Are you unknowingly exposing your baby to microplastics?
Most children below 1-year-old would have been bottle-fed at some point, either with expressed breast milk or formula feed. As a parent, choosing the right bottle may be confusing considering the various designs, types and brands available in the market.
A new study found that polypropylene (PP) infant feeding bottles release microplastics as high as 16,200,000 particles per liter! Additionally, sterilization and exposure to high temperatures were found to increase microplastic release significantly.
How do we reduce exposure to microplastics?
Avoid using milk bottles made of PP.
Most plastic milk bottles are made of polypropylene (PP) unless otherwise stated. The same goes for most food storage and preparation products. Instead of choosing a PP milk bottle, choose one which is made of glass or PPSU.
Milk bottles made from borosilicate glass are stable even at boiling temperatures. They also do not leach or release harmful chemicals. However, extra care needs to be taken as these bottles are heavy and can break easily.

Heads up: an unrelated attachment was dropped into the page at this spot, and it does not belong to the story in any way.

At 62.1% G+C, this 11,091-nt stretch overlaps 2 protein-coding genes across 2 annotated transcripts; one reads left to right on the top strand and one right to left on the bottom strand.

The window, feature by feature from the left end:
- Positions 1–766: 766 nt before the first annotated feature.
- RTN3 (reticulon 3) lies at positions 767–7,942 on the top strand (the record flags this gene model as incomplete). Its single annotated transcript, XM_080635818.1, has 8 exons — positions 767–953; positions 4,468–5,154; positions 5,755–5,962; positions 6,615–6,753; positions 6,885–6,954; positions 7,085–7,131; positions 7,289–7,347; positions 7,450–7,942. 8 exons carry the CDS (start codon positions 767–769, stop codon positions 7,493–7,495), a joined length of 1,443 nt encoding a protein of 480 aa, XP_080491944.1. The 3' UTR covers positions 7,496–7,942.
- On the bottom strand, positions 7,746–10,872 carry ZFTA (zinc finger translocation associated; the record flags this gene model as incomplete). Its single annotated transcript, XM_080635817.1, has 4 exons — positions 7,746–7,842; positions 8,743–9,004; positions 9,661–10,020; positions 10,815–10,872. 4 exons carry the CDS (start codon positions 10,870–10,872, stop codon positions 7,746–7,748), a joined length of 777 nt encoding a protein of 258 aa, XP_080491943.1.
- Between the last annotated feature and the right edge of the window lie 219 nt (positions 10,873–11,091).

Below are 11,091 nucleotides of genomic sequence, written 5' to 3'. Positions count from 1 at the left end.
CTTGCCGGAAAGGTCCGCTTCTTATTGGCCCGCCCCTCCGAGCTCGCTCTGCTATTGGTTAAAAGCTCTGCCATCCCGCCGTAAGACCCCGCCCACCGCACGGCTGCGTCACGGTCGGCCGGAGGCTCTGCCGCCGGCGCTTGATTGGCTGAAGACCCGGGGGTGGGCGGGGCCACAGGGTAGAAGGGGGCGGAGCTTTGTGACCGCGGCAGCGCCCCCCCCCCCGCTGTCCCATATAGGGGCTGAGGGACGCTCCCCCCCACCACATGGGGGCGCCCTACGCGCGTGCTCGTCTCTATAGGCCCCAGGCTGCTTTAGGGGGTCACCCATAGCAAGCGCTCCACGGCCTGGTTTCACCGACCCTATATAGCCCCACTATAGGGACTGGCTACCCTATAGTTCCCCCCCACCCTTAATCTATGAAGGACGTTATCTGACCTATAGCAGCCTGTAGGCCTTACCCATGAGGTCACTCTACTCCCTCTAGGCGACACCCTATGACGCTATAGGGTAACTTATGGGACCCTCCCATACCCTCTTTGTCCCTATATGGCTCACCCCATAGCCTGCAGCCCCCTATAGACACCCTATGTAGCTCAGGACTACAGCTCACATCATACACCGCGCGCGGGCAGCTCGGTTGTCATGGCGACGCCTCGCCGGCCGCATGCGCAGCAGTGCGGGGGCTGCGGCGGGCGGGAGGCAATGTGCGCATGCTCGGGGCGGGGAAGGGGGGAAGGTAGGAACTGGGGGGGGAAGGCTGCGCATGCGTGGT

PPSU (polyphenylsulfone) milk bottles, on the other hand, are made from medical-grade plastic hence are highly durable and heat resistant compared to PP. They are stable even when sterilized and are microwavable. Their disadvantage includes having a yellowish tinge and are more expensive than PP bottles.
Change practices of milk preparation and sterilization
A sterilized bottle is best rinsed at least 3 times using clean water before usage.
Prepare formula in a non-plastic container. Once cooled, transfer it into a sterilized bottle.
Avoid shaking the formula in the bottle too vigorously.
Never use a microwave to prepare or warm-up feeds.
Frequent change of milk bottles
If you are using PP milk bottles, do remember to change them once every 3 months or if they have lost their transparency i.e. appears cloudy. For PPSU bottles, changing once every year would be ideal. A glass bottle can last as long as it is intact with no cracks.
The impact of such high microplastics in a child’s body is yet to be known for the time being. However, it is always good to take precautions.
1. Li, D., Shi, Y., Yang, L. et al. Microplastic release from the degradation of polypropylene feeding bottles during infant formula preparation. Nat Food (2020).
2. How to prepare formula for bottle feeding at home – www.who.int